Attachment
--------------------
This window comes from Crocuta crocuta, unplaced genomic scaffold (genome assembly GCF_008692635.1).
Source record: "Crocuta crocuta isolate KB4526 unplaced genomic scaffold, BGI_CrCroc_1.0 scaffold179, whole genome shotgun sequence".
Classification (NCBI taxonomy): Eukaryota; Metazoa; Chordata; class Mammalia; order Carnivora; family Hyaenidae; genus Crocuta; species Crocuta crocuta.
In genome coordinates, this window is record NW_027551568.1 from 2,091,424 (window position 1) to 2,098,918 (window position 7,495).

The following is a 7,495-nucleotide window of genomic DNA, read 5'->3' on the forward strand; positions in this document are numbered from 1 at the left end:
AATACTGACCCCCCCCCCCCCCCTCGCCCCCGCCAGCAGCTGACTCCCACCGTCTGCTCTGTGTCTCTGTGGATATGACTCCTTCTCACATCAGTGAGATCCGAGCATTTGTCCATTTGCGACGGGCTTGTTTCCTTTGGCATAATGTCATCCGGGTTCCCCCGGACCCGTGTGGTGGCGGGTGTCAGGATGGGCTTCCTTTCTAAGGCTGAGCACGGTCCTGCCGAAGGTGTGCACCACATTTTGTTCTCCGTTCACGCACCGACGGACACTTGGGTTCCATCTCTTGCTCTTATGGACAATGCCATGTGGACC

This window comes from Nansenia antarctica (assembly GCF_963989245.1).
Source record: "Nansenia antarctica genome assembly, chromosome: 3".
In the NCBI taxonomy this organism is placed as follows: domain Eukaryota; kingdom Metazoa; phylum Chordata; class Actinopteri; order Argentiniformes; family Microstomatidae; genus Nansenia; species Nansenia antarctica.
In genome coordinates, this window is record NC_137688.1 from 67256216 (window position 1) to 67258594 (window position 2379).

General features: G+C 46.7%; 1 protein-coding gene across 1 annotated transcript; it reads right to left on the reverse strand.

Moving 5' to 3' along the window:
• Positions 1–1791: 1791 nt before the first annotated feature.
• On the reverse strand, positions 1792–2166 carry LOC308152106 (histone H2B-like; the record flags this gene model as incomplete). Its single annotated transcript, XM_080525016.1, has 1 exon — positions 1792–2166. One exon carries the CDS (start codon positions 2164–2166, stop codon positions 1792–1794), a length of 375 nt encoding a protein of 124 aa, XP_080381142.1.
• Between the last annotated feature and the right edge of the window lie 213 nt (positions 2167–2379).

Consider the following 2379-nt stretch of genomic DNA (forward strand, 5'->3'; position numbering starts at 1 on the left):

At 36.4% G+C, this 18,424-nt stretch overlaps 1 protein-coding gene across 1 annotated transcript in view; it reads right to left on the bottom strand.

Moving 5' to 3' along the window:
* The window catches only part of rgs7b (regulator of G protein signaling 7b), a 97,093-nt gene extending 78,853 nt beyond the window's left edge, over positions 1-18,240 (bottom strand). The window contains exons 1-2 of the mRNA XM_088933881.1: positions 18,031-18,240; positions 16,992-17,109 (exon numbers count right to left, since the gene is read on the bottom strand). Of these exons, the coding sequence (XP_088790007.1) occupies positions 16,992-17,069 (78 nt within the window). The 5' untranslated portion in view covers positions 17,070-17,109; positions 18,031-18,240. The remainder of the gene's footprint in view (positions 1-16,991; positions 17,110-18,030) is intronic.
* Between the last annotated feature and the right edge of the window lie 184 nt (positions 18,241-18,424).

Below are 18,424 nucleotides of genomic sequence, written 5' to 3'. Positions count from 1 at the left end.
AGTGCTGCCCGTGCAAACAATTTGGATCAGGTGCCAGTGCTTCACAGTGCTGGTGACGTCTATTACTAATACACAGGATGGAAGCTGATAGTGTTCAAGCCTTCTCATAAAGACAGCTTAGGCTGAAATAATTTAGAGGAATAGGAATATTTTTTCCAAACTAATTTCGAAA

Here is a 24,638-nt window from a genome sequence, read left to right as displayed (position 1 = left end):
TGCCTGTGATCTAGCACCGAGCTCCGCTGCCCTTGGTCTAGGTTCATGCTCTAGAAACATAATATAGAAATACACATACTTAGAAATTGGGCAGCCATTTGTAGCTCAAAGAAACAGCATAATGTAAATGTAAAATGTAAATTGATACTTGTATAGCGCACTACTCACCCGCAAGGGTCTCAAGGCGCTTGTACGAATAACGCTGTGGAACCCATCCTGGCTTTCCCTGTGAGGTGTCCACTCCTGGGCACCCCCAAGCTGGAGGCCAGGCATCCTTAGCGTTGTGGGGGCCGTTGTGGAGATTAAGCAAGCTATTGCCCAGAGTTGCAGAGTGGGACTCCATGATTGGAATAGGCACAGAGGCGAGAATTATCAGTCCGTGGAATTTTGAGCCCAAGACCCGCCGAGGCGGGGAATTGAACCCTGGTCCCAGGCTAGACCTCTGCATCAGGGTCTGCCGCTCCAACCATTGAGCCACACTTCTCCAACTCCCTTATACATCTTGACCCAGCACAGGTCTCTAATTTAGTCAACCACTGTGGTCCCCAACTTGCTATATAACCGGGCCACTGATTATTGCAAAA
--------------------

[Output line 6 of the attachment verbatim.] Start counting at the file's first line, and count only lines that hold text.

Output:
AATACTGACCCCCCCCCCCCCCCTCGCCCCCGCCAGCAGCTGACTCCCACCGTCTGCTCTGTGTCTCTGTGGATATGACTCCTTCTCACATCAGTGAGATCCGAGCATTTGTCCATTTGCGACGGGCTTGTTTCCTTTGGCATAATGTCATCCGGGTTCCCCCGGACCCGTGTGGTGGCGGGTGTCAGGATGGGCTTCCTTTCTAAGGCTGAGCACGGTCCTGCCGAAGGTGTGCACCACATTTTGTTCTCCGTTCACGCACCGACGGACACTTGGGTTCCATCTCTTGCTCTTATGGACAATGCCATGTGGACC